arrangement are key, I need to make sure that I am involved when the
targets fall down and another squad does the re-setting. In this case
the non-threats were re-attached in a way that it was possible to shoot
all targets from one side, and such that it was possible to make a
double headshot with a shoot-through on one threat target into another.
STAGE TWO Video 1 Complete run of stage. Note muzzle-up reload which is not allowed due to range management safety concerns.
STAGE TWO Video 2 (me) Note that it sounds like only 6 targets were engaged. This is because I was able to get a head-shot shoot-through on two targets by starting on the left side of cover. There should have been a non-threat placed so that this could not happen.
STAGE TWO Layout overall Note the non-threat targets that fell off after setup, which led to a misinterpretation of the stage by those that re-attached them.
STAGE TWO Layout View from left side of cover. From here you can see the potential to "game" the stage by shooting through one threat target into another.
STAGE TWO Layout View that most shooters saw, albeit with the two non-threat targets re-attached, since almost everyone shot the stage from only one side of cover.
STAGE TWO Shooter engaging targets from behind cover
Stage three consisted of a 12" steel plate at 100+ yards, two 6" steel "Lolli-Popper" plates
at 50 yards, and three threats interspersed between 4 non-threat
targets at 5 yards. Shooters began at P1 and engaged the threat
targets on the move to cover, and then engaged the steel targets
alternatingly shooting the square four times and the circles three
times each. Shooters began with 12 rounds in the carbine.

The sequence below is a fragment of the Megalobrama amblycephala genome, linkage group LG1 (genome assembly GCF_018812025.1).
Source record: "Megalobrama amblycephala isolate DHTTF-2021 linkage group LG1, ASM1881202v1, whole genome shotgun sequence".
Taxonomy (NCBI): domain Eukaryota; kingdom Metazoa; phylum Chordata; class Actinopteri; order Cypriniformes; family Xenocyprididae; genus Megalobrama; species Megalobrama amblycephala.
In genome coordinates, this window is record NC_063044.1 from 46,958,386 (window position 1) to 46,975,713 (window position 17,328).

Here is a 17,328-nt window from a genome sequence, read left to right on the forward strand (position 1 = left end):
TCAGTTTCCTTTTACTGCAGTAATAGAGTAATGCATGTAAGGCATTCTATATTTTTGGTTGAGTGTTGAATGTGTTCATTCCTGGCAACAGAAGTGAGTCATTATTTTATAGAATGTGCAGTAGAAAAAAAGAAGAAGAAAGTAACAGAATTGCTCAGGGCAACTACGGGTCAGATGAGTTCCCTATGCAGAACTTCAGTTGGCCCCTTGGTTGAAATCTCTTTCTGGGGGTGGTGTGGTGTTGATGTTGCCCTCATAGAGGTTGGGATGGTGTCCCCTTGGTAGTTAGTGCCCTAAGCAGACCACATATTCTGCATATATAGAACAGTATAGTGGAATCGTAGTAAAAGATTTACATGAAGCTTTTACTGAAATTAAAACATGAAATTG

Having just picked up a Larue "Po Boy" magnifier
with tip-off mount for the Aimpoint, I wanted a stage that had both
close-range targets to engage with the magnifier tipped off and long
range targets to engage using the magnifier requiring me to engage the
magnifier on the clock. I also like to always incorporate close-range
targets into stages with long-range targets to add some variety.
The close-range targets should be easily neutralized with just two rounds each.
Firing hammers into these targets at close range and getting to the
prone position quickly was part of the key to doing well on this
stage. However, once at P2 it is critical to actually be able to shoot
halfway decently at distance and have a rifle that is zeroed.
Between this stage and Stage One, I would have to say that the
Aimpoint magnifier is not a liability if used properly. These stages
hardly required it, but at least on Stage Three it did prove to be
useful in hitting the steel targets.
One of the shooters shot one of the Lolli-Popper sticks again.
That makes two sticks on two outings for this target. We will start
enforcing a "you break it, you buy it" rule for the sticks from this
point forward, and any shooter that hits the sticks will be fined$40 for replacement costs.
STAGE THREE Video 1 (me) Complete run through the stage. After I go prone you can see me deploy the magnifier before engaging the targets at distance.